Staff zine picks, final anniversary week!

Thank you to everyone who helped us to celebrate the 10th anniversary of the OCAD Zine Library! Even though our anniversary month has come to an end, we’ll keep celebrating zines in various ways in the months to come (watch out for March when we hold the OCADU Zine Fair and July when it’s International Zine Month!).

We’ll also keep the staff picks coming (though probably at a slower rate). But to end out this whirlwind zine celebration, here’s a large selection of our favourite zines from the collection:



Asscat by an unknown author (call no. C57M).

“How does one describe Asscat? This zine is often referred to by the zine library staff as our favourite zine. It is so surreal, funny and… why does it exist? We don’t know, but we love the ridiculous joy that it brings to our lives. There are so many zines about serious and important issues, but sometimes it’s so fun to read a zine that is just plain zany.” – Marta






What Makes an Object Queer? by Jamie Q (call no. Q04XS)

“This is a very mini, beautifully colourful zine that launches itself off from Sara Ahmed’s text Queer Phenomenology to explore what queerness means when it’s applied to objects. I’m drawn to this zine for its clever combination of a thoughtful concept (that can relate to more than just objects) with fun illustrations.” – Lindsay






Audre Lorde, from the Life and Times of Butch Dykes series by Eloisa Aquino (call no. Q12S)

“Reading about awesome, strong women can be inspirational. ‘The Life and Times of Butch Dykes’ series presents a series of fanzines about awesome strong women. It’s great to see Audre Lorde’s voice represented amongst ‘icons.'” – Heather





In Situ No.2 by Sophie Yanow (call no. C118M)

“The Zine Library has a few issues of Sophie Yanow’s ‘In Situ’ and this second entry is my favourite. Each entry is a poignant vignette of life, drawing on the all too familiar feelings of anxiety, fear, depression and sickness, but Yanow balances it with moments of humanity, friendship, and losing oneself in the sonic wash of Doom Metal on the metro. Visions of a wintery Montreal and the emotional environment fostered by snow-covered ground is alluded to again and again, something I think most Canadians can relate to. In Situ’s drawings communicate the emotional state of the artist in their spontaneous mark-making and on-the-fly editing with scratched out faces and words, emphasizing the visceral power of this work.” – Dylan



Ideas from the know by Madeleine Colleran (call no. A52M).

“I think my favourite thing about our zine library is going through and finding something a friend has made and submitted. A zine I’d like to point out is ‘Ideas from the Know’ by my sister Madge Colleran. I’ve always loved my sister’s comics and really enjoyed looking through the art she compiled for this zine. Madge blends humour, illustration and collage elements into work that is equally funny, colourful and surreal. I also always get a kick out of how stylistically opposite her work is from my own tendency towards formal realism. She can capture someone’s character in a few quick gestures.” – Tom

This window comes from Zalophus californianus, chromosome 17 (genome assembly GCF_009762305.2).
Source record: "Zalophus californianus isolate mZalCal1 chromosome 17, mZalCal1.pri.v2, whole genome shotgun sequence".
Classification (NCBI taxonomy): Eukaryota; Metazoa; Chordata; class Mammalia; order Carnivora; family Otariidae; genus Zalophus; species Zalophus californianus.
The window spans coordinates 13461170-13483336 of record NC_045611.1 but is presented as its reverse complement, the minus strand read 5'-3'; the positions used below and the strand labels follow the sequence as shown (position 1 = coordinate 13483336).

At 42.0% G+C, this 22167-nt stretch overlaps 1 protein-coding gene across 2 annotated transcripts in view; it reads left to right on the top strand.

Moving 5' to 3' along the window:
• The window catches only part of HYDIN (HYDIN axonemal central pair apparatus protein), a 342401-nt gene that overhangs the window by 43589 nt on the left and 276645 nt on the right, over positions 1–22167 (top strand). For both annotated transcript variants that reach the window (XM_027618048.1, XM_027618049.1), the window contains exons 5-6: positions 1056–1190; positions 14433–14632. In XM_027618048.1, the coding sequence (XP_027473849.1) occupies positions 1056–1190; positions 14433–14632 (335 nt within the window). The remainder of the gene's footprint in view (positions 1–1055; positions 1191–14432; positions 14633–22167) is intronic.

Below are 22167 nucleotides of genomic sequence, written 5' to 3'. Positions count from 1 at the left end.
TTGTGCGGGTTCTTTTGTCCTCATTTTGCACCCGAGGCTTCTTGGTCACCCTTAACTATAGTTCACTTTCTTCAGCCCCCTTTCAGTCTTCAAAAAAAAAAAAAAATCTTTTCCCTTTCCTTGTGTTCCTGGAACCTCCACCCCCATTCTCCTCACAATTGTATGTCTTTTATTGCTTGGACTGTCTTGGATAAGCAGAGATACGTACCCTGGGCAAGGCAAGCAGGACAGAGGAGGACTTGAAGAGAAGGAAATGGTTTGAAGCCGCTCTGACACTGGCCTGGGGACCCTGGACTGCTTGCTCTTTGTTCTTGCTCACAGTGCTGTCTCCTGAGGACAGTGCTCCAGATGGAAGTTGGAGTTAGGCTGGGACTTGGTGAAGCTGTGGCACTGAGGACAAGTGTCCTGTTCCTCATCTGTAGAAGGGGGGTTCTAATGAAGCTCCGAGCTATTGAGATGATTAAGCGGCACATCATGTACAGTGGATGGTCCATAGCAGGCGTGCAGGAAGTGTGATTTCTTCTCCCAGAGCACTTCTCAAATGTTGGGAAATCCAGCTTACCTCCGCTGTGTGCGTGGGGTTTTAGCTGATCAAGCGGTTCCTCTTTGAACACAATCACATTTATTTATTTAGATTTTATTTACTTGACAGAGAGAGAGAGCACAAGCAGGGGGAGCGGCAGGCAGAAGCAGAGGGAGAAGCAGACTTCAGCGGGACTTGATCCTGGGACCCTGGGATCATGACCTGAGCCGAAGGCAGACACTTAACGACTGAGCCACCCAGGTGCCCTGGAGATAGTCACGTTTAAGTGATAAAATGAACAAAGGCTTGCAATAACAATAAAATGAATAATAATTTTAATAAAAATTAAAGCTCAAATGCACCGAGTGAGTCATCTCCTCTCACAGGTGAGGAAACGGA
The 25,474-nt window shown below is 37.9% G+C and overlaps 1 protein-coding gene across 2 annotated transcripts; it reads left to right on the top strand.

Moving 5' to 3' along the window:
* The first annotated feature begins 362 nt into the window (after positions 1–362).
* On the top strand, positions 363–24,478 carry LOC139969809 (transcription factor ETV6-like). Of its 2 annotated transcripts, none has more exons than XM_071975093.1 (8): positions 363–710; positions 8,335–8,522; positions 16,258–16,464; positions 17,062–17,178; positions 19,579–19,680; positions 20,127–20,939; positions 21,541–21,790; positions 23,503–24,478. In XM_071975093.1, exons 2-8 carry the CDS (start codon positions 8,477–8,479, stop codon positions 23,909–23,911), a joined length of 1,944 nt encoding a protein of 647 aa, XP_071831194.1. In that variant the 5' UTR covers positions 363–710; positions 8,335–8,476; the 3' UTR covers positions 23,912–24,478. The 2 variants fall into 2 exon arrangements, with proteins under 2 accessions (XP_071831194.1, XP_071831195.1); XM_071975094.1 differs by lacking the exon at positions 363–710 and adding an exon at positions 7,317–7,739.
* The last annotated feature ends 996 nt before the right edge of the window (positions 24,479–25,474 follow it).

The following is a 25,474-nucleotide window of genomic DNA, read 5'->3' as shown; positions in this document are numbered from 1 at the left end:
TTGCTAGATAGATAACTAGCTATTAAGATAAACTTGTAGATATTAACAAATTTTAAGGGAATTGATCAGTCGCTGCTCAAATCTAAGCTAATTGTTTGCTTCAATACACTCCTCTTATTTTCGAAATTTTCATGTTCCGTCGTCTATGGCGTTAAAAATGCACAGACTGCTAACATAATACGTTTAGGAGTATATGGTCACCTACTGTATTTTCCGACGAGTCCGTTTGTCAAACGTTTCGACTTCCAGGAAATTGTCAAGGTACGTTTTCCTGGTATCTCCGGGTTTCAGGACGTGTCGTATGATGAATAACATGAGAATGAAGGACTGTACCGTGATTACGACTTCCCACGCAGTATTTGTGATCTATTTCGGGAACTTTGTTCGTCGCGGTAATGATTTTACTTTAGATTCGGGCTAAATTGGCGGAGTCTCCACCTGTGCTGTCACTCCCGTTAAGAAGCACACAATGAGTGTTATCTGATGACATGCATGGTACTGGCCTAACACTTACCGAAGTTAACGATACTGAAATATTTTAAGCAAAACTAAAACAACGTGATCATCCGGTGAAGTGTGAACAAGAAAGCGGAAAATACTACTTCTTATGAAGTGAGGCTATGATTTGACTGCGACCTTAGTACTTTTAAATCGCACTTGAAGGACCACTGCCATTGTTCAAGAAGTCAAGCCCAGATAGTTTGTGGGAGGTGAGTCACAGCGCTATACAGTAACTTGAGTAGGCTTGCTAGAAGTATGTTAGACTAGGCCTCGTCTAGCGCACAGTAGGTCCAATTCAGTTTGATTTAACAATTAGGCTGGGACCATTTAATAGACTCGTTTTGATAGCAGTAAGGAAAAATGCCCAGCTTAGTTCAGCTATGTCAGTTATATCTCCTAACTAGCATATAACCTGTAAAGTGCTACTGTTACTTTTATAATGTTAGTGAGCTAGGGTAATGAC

Jane: Documents from Chicago’s Clandestine Abortion Service 1968-1974 by Firestarter Press (call no. P44M).

“This is a collection of first hand accounts of people who worked in an illegal abortion counselling service and clinic in Chicago before abortion was legalized in 1973 — it’s a powerful record of a group of people who were willing to engage in illegal activity to provide safe medical services for pregnant people in need of support.” – Marta





Tomato zine by Dana Neilson (call no. I40M).

“A favourite summer zine — a zine dedicated to heirloom tomatoes. Nice illustrations with little packages of seeds attached to each page, now that is dedication. It’s a fun resource when planning your summer garden or just thinking about toasted tomato sandwiches — yummy!” – Heather





How Mystery Science Theater 3000 changed my life: or, 13 lessons I learned from the best TV show ever by Tyler Hauck (call no. I120M).

“There are discernible themes coming out of my picks this month. I clearly like zines about personal stuff, queer stuff, and how pop culture can change a person’s life. Mystery Science Theatre 3000 is one of my favourite shows, so when I first encountered this zine I was intrigued. MST3K is almost a zine in TV show form. It started on a low budget on an independent station in Minneapolis, it featured homemade puppets, and its premise (of a guy trapped in space forced to watch bad movies by an evil scientist) is a celebration of low art and pretty much everything I look for in media. It’s also everything Tyler Hauck was looking for when he discovered it. As fun and silly as MST3K can be, the lessons Tyler learned from the show are serious. They include ‘In someone else’s trash, you can find treasures,’ ‘Your heroes are imperfect’ (that one’s particularly timely), ‘There is more to a message than its literal meaning’ and ‘To make something, all you have to do is set your mind to it.’ Those, and the other nine lessons Tyler learned from one of the greatest TV shows ever made, make this zine worth reading whether you’ve seen the show or not.” – Lindsay

About The Author

Lindsay Gibb

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12 2017

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